Why don't they just have the circus? Katherine fumed. Grownups always had to show off and talk. Finally, the curtains parted, and a wave of brilliant light swept over the stage. The crowd murmured. Some patrons gasped. In a large, clear plastic cage the lion lay languidly on a large three-foot high table. It lifted its head in a slow, disinterested manner then let it sink back onto its forepaws and closed its eyes.

Katherine riveted her eyes on its mane. It looked exactly like it did in the pictures and books and videos she'd seen. The lion's tail swished or rather half-swished, since it moved in only one direction.

Two men in white entered the cage through a door Katherine hadn't noticed before. The lion opened its eyes, gave a weak, half-hearted roar, and followed the men's movements. Katherine leaned forward, mesmerized.

One of the two men reached into a wide pocket on his white uniform and pulled out a large hypodermic needle. Katherine's eyes widened. The doctor had given her vitashots but never with a needle that big.

The lion tried to rise but its left foreleg gave out, and it nearly fell off the table. One of the men in white stood in front of the lion and swatted at the lion's head. The other man, the one with the needle, circled behind. The lion tried valiantly to swat back, but its left forepaw hung over the table edge useless, and it needed its right to maintain its balance. So it roared. A profound roar from deep inside. A tremendous roar of frustration that it could not dispose of this puny, annoying creature who poked disrespectfully at him.

A voice over the speakers made Katherine jump.

"Ladies and gentlemen and children all the world over." A dramatic pause followed. "The last lion on the planet Earth is about to be put to rest."

Katherine stared in wonder as the man jabbed the needle into the lion's hindquarters. The lion turned its head in surprise and tried in vain to move away. The two men in white left the cage and closed the door matter-of-factly behind them.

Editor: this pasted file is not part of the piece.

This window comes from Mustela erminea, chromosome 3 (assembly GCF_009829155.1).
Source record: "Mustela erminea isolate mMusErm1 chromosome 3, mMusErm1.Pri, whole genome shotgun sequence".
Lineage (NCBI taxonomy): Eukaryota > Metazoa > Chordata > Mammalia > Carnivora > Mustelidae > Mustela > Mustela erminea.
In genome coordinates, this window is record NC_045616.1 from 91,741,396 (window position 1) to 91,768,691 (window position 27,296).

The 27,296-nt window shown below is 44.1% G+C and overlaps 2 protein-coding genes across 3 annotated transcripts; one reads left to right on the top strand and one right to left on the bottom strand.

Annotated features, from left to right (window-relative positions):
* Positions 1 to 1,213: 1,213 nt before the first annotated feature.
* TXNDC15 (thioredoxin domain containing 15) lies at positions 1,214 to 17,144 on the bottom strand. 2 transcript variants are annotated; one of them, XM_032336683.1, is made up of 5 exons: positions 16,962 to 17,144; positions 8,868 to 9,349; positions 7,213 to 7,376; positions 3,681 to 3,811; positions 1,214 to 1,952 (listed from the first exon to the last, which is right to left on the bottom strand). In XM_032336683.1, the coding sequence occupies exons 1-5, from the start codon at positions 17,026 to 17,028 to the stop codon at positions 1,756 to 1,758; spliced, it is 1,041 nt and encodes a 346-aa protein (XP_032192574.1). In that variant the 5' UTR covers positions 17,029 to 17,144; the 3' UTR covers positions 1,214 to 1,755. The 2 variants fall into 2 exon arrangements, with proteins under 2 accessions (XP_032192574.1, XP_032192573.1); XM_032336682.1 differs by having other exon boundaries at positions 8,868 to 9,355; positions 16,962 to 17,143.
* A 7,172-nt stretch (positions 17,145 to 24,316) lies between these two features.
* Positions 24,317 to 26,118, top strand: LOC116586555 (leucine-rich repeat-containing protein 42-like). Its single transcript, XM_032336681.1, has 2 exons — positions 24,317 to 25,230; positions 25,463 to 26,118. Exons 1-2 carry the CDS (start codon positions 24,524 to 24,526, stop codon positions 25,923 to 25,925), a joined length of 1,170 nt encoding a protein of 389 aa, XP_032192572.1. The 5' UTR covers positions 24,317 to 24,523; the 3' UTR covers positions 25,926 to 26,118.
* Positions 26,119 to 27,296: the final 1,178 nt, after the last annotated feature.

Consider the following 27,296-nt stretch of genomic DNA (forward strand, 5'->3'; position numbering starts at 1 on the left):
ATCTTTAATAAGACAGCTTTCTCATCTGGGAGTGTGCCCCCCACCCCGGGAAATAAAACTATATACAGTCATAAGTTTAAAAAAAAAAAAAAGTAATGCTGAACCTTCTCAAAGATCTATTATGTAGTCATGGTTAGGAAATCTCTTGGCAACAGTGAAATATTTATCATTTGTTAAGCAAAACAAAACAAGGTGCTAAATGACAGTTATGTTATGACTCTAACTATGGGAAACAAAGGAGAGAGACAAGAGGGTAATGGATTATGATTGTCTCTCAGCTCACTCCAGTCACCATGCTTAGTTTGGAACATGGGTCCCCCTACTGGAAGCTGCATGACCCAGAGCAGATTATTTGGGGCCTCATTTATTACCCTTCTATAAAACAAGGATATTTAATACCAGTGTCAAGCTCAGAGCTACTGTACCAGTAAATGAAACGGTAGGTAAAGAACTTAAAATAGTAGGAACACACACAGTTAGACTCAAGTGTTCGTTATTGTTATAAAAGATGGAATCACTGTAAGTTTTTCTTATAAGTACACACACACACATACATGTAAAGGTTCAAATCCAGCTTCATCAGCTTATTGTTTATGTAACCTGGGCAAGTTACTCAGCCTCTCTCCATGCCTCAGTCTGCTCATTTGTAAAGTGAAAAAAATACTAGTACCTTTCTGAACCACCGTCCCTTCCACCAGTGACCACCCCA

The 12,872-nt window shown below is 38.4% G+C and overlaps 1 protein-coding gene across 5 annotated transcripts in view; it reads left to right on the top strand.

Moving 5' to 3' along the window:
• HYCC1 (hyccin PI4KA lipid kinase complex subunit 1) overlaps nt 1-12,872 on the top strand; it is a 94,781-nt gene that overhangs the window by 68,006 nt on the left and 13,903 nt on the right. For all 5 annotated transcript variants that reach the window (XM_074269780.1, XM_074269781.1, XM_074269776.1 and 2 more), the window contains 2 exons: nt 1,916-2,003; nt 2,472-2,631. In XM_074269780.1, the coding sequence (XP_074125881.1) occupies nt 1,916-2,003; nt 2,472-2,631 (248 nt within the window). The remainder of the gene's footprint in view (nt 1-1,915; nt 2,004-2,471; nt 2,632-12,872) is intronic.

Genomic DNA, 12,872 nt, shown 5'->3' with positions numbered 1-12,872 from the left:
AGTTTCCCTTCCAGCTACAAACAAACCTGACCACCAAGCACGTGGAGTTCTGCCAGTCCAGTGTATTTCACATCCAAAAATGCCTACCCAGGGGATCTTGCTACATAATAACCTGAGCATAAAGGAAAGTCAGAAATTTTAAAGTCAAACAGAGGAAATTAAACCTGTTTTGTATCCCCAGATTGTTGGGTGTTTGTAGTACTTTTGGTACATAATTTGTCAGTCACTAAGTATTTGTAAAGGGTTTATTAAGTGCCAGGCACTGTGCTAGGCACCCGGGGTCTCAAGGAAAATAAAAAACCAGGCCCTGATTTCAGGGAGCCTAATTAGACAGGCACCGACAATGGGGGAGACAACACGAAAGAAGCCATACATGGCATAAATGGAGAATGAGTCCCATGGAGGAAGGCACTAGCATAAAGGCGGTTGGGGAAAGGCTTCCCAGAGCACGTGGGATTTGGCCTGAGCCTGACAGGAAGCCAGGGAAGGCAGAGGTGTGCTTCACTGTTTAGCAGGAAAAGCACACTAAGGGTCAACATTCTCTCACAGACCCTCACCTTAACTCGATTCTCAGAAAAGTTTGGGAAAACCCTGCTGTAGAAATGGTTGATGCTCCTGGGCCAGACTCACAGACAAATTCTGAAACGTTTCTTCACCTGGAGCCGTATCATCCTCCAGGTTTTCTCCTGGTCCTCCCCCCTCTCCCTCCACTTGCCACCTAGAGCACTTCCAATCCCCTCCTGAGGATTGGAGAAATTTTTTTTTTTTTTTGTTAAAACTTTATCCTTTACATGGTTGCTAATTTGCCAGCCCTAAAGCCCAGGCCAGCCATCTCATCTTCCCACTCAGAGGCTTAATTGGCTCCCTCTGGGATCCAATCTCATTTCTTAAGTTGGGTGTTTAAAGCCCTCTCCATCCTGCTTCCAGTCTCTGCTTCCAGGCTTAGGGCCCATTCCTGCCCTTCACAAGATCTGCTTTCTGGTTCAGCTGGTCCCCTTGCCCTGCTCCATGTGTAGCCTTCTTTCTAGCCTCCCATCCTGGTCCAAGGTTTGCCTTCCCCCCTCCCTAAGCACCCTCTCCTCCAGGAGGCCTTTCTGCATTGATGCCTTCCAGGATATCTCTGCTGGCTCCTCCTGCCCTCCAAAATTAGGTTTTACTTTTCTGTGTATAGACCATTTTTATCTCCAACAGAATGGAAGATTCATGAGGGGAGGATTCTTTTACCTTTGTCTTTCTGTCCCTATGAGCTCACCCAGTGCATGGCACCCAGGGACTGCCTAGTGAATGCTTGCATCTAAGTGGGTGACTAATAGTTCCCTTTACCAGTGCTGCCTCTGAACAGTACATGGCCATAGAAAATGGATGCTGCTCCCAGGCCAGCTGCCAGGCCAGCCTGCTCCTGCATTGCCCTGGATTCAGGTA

Katherine could hardly breathe. She watched the lion, freed from the threat of men, settle back down, its massive, maned head on its forepaws. Her father had told her to watch the lion's side, so she did. Up and down it went. Then it stopped. There it went again. Twice more, the last, a deep intake of breath. As if in slow motion the lion's side shrank inward. Katherine waited for it to rise again, but it never did.

The first applause came from behind her. Then the applause spread. Katherine leaped to her feet and joined in the ovation. On stage the lion lay, its eyes half open, bathed in spotlight as the celebration went on around it.


Going home in the car Katherine couldn't stop talking about the circus.

"Now, there won't be any more lions using up the land, and people will always be able to grow enough food," she bubbled.

"You're right, honey. The old land wasted on lions is already being farmed, and it won't be long before we'll be rid of all those nasty wild creatures," her father explained.

Simon shook his dinosaur and went, "RRRRRR."

Katherine ignored him. "Can I go to another circus? Will there be another circus soon? Can we go?"

"Well," her father laughed, pleased at her enthusiasm, "they say there will be an elephant circus in about a year."

"Can we go? Can we go?" Katherine pestered.

Her father laughed again. "I don't think they'd put two circuses in the same city. So many people want to see them."

"You can save up, and we can fly wherever the circus is."

Her mother and father simply laughed. Katherine knew what that meant. Oh, well. It would be on the viewscreen at least. She studied her new T-shirt. She'd wear it to school tomorrow and tell her friends about the lion circus. They would be so jealous. She smiled and made a solemn promise to herself. Someday, somehow, she would see another circus whether her father took her or not. Someday, no matter what; before everything disappeared.

Article © John Paulits. All rights reserved.
Published on 2012-07-09